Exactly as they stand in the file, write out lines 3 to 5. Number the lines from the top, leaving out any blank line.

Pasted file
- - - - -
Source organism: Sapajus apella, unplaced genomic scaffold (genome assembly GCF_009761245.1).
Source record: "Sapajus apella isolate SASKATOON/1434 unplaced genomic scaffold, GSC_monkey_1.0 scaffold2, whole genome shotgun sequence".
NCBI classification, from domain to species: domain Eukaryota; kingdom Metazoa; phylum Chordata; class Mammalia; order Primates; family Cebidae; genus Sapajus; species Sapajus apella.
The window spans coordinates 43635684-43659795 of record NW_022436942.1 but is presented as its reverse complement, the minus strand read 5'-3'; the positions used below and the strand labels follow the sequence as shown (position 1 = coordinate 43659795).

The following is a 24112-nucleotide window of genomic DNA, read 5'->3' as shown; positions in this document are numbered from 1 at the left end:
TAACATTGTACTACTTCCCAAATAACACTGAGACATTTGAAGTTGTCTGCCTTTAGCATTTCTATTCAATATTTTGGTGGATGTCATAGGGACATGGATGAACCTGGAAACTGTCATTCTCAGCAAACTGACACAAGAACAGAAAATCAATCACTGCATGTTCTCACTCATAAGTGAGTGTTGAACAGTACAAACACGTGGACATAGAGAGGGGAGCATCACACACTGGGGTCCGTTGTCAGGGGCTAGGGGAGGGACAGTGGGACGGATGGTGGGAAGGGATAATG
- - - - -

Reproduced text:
NCBI classification, from domain to species: domain Eukaryota; kingdom Metazoa; phylum Chordata; class Mammalia; order Primates; family Cebidae; genus Sapajus; species Sapajus apella.
The window spans coordinates 43635684-43659795 of record NW_022436942.1 but is presented as its reverse complement, the minus strand read 5'-3'; the positions used below and the strand labels follow the sequence as shown (position 1 = coordinate 43659795).

The following is a 24112-nucleotide window of genomic DNA, read 5'->3' as shown; positions in this document are numbered from 1 at the left end: